A procession will be held in the capital, Abuja, with 219 girls taking part to represent each missing girl.
The abduction of the girls in Chibok in north-eastern Nigeria sparked global outrage, with nations such as the US and China promising to help find them.
There have been reported sightings of the girls, but none has been found.
Boko Haram say the girls have converted to Islam and been married off. One witness said she saw more than 50 of them alive three weeks ago in the north-eastern town of Gwoza. It has been a whole year of agony for the relatives of the missing 219 Chibok girls. There have been a few sightings of some of the abducted students but very little official information from a government that has long promised to rescue them from the clutches of Boko Haram.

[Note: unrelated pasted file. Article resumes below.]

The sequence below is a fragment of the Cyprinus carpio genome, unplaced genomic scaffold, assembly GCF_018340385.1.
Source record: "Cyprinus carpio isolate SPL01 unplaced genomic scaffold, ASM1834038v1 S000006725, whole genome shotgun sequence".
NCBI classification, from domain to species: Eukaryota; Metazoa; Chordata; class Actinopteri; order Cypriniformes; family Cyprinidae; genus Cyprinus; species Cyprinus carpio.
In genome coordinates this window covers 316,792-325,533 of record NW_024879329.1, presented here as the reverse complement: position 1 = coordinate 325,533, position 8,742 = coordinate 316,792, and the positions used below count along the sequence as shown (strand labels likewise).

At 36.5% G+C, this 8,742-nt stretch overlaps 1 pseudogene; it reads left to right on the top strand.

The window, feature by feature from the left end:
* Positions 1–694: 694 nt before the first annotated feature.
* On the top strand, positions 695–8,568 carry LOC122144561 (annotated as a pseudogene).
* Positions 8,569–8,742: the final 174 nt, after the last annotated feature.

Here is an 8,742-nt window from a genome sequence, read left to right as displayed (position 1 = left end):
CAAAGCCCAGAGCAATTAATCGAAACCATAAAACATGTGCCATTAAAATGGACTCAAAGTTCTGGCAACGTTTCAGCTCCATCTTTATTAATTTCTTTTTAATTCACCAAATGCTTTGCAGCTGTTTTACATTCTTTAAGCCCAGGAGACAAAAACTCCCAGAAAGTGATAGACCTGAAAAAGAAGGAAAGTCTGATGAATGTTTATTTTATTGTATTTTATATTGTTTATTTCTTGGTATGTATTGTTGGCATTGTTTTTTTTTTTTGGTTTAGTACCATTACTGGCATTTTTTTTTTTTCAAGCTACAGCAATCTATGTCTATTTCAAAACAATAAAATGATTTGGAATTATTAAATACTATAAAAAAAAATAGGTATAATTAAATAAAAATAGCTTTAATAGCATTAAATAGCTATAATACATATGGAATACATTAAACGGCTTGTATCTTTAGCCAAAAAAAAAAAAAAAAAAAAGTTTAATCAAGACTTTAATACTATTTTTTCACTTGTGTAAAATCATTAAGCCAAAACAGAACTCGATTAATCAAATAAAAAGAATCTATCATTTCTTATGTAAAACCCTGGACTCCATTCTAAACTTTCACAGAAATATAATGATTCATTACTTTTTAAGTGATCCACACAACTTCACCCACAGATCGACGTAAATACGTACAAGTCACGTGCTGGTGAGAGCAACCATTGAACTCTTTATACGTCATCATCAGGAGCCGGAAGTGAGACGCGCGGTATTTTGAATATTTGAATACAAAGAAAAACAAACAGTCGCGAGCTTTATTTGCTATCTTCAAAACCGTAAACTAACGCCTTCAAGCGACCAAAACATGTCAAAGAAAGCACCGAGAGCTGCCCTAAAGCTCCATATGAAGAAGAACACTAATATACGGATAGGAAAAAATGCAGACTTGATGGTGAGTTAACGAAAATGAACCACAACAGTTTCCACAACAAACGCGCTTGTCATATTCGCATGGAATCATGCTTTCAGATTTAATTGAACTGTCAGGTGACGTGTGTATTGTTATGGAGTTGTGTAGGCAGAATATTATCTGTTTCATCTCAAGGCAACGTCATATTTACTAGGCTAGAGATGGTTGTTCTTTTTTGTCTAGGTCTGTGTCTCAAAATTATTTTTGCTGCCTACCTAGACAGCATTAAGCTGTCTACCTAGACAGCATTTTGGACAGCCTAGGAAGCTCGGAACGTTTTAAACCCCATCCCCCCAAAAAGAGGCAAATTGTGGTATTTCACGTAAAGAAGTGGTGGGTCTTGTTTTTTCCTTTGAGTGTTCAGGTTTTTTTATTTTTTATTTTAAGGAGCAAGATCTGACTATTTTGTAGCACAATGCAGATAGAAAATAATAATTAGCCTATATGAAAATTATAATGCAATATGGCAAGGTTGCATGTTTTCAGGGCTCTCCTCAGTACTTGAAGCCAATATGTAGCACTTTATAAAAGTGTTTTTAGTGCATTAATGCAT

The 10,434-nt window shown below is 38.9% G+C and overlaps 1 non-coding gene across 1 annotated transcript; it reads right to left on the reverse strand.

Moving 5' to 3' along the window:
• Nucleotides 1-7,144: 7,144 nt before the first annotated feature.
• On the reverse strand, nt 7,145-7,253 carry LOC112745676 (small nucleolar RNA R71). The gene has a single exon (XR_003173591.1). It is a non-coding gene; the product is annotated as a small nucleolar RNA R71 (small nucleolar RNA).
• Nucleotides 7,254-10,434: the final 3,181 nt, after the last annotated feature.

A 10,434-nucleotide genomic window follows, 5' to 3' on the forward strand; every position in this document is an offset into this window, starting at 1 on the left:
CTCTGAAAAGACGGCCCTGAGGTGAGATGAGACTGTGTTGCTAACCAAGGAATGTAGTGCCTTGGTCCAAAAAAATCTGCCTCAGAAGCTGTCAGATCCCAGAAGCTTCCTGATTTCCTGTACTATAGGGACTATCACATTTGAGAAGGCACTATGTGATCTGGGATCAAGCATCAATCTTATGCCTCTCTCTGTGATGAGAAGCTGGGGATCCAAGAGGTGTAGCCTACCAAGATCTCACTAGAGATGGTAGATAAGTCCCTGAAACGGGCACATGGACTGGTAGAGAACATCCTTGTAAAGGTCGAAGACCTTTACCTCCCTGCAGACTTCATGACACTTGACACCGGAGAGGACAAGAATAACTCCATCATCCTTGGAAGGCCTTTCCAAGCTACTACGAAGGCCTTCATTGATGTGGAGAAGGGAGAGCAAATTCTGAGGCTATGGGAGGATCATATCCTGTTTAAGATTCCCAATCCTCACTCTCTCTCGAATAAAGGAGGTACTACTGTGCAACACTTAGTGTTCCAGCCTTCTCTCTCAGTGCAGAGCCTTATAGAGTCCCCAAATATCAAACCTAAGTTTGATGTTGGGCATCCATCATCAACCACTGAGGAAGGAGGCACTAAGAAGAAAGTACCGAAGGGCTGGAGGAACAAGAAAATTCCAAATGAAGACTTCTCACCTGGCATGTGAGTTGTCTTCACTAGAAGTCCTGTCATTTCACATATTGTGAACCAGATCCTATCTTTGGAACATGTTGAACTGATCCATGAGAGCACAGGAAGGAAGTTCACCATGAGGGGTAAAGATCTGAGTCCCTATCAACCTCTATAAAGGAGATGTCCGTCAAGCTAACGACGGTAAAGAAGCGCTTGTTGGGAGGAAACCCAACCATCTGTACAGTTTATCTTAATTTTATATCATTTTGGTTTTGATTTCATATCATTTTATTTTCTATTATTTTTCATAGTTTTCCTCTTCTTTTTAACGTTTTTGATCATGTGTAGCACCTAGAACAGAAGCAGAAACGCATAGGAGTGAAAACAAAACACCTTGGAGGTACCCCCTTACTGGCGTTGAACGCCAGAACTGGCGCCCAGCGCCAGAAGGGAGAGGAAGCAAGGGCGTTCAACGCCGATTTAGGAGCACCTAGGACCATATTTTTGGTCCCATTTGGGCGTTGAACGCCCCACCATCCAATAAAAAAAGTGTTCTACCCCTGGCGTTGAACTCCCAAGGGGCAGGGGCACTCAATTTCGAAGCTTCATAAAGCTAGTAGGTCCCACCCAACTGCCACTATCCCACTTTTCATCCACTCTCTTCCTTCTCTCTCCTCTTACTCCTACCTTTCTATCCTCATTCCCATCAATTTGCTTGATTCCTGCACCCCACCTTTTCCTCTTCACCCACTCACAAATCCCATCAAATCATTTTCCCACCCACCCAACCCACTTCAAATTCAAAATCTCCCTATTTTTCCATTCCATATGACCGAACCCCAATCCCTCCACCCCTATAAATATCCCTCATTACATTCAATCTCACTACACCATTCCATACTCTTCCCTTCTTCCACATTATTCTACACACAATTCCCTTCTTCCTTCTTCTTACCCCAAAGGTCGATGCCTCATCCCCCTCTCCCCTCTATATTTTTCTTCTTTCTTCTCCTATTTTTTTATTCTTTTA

Nigeria's incoming president, Muhammadu Buhari, has promised to "crush" the insurgents and said his government would "do everything in its power to bring them home".
However, he added: "As much as I wish to, I cannot promise that we can find them."